Health care systems are being overwhelmed and economies are sharply contracting. The world is in peril to a degree that humanity has never maneuvered before. Suddenly, we have no idea what our futures will look like — except for chaos and distress.
Clear signs that this is just the beginning of a long fight have exacerbated college students’ anxieties about the world we are entering. Will we have jobs lined up for after graduation? Will there even be jobs available for the taking? Many of us are powerless against the economic carnage that is crippling our job prospects.
But that is not even our most immediate concern. Though it may pale in comparison to the broader circumstances, the transition to online learning has increased the precariousness of our college careers. Learning capacity and productivity across the entire student body have been disrupted for a myriad of reasons. It is nearly impossible to reproduce the quality of work we did with in-person learning.
We have been deprived of resources, and are differently impacted by this enormous change. It is indisputable that different student populations are not equally hurting right now. For the most disadvantaged, academics are not and simply cannot be one’s top priority.
For colleges to truly be “the great equalizer,” they must fully integrate that fact into their academic programming now and moving forward. As Sara Goldrick-Rab, a professor of higher-education policy and sociology at Temple University said, “In situations like this, you’re only as good as what you’re doing for your most vulnerable people.”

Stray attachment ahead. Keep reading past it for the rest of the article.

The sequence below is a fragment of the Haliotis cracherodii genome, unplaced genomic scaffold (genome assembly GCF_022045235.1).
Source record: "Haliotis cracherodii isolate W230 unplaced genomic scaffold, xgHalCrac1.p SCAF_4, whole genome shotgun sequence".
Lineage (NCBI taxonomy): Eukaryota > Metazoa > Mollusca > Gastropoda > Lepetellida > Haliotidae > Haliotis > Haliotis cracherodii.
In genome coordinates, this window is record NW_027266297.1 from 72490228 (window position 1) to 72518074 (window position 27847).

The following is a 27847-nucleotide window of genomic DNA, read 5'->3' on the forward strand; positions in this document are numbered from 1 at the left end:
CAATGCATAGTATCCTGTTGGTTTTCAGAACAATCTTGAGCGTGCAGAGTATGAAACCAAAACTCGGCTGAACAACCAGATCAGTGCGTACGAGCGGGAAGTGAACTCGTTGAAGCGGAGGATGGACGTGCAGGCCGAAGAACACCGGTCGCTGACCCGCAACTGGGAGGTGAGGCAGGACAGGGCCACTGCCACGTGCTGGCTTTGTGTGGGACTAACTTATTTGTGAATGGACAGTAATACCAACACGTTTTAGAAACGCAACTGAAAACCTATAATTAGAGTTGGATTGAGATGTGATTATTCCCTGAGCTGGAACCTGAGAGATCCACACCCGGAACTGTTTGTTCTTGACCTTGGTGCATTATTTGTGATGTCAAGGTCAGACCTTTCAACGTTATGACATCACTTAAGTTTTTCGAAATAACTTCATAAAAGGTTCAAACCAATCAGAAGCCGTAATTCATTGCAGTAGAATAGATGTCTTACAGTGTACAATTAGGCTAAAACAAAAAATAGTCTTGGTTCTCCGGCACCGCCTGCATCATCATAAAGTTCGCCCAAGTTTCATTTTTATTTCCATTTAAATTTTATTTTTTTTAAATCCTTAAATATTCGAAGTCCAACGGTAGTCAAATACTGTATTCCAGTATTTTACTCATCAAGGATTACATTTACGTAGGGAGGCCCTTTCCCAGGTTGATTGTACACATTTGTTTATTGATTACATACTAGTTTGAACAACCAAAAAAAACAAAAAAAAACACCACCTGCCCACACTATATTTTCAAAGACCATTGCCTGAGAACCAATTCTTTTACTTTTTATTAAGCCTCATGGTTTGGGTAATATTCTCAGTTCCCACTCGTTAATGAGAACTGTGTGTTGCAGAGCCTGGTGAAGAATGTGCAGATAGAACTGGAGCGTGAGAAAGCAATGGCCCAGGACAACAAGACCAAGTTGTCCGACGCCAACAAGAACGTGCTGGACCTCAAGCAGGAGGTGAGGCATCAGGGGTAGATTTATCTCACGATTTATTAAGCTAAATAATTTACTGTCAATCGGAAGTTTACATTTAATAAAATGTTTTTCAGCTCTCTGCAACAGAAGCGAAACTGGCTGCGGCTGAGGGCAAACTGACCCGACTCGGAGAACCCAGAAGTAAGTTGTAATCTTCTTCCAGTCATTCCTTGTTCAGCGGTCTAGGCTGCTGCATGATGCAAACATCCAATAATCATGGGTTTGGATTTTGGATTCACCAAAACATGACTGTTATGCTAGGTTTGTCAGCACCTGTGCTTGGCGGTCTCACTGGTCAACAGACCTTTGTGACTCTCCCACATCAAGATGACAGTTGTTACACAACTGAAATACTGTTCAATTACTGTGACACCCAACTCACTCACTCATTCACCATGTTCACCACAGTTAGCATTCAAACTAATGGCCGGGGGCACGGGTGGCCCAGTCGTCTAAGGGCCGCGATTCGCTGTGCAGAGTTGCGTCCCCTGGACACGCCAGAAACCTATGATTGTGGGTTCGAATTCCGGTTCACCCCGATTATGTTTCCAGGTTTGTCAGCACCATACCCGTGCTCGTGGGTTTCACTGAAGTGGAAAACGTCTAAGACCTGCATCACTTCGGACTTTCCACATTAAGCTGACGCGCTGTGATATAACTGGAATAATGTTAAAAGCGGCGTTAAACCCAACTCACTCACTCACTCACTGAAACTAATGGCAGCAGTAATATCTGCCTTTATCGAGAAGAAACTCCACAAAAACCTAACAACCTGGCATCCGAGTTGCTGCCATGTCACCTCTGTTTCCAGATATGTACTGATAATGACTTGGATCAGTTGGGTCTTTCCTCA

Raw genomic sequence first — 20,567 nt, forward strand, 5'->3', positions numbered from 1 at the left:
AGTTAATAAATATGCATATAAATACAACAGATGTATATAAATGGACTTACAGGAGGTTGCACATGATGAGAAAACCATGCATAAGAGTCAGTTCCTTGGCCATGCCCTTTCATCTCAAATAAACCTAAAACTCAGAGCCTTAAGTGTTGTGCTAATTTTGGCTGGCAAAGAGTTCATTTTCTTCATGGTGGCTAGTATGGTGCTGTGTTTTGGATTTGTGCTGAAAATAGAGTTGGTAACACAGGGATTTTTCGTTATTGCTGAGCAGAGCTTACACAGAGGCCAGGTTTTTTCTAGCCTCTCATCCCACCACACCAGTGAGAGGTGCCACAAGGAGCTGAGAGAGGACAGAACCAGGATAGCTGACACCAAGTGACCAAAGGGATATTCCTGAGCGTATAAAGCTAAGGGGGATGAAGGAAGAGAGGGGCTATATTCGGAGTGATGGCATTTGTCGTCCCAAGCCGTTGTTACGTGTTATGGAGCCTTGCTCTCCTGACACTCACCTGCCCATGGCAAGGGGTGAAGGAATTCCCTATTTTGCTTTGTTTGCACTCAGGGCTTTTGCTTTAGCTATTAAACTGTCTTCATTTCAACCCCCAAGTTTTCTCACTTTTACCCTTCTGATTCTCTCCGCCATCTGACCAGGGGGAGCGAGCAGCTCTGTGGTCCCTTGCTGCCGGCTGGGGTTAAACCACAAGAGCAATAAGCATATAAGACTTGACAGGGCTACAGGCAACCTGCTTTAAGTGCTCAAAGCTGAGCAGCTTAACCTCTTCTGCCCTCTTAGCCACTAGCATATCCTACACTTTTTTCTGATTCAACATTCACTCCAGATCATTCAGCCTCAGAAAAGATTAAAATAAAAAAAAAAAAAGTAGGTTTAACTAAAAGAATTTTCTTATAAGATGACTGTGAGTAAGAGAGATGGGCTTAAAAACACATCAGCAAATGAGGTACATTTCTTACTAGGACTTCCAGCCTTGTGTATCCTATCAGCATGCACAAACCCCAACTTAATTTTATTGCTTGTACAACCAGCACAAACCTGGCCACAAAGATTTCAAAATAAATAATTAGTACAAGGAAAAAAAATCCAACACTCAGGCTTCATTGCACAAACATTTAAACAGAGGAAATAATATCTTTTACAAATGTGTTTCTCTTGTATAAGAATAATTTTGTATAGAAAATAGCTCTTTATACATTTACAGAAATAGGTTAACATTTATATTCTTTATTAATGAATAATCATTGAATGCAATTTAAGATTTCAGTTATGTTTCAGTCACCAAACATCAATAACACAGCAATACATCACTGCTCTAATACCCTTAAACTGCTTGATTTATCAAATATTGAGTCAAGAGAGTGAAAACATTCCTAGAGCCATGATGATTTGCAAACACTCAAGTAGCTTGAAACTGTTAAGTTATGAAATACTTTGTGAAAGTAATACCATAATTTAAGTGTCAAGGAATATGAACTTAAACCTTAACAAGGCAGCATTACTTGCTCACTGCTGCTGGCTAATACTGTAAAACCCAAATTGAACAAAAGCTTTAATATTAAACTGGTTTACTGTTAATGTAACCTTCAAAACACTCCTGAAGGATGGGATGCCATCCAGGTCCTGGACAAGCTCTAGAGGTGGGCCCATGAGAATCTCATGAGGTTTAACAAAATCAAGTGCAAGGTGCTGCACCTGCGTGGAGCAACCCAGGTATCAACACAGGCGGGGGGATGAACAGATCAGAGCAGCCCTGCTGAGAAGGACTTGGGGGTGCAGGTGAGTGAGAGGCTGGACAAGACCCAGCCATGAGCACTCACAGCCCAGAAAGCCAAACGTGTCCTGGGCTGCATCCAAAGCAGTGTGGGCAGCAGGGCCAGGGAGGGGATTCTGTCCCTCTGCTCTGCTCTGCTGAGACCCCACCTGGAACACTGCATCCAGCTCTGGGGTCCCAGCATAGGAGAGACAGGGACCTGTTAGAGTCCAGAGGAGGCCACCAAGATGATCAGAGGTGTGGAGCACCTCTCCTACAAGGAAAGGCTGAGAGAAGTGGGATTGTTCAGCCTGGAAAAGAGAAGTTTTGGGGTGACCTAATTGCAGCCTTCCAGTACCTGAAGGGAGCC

This is why Boston University’s decision to make this semester’s grading system an optional credit/no credit is a highly considerate one. The provision provides a solution to those who may want to raise their grades, apply to highly competitive graduate school programs or, most importantly, those who cannot afford to be penalized financially or otherwise for struggling with the transition.
Sometimes, the administration has disappointed us. But hope was created with this change, and in conversation our editors had with Dean of Students Kenneth Elmore and Senior Associate Dean of Students Jason Campbell-Foster. BU has stepped up as a leader among higher-education institutions in recognizing the same inequities it has at times perpetuated.
The world is crumbling before our very eyes right now. The stress of a midterm cannot be and should not be equated to the stress of watching your parents, who may be healthcare professionals or essential workers, risk their lives. The administration has acknowledged that, gaged what multiple groups cared about and offered us the best solution.
For those who are privileged enough to remain singularly focused on school, you still have the opportunity to raise your grades. For those who would not be able to do as well on campus either, credit/no credit is especially accommodating. Classes that may have been causing you a great deal of stress can be transformed into invaluable learning experiences, or set aside entirely because of more pressing matters.
For those applying to graduate school, you can still make your own decisions about effort according to graduate school requirements. As a student body, we appreciate that we can still self-determine our academic prospects after the fact, instead of based on the circumstances we were in when the semester was cut short.
As for professors, credit/no credit also returns crucial agency to them. They too have had their lives upended by this transition to online classes along with a number of other factors that students are not aware of. Now, they can structure syllabi, homework and exams according to their own capabilities during this crisis, and demonstrate empathy for differing student situations. If BU had implemented a mandatory pass/fail system, things could look quite different — in the worst way possible.
We won’t have a return to normalcy anytime soon, but at least the administration has done a commendable job of supporting us academically through this time of major crisis.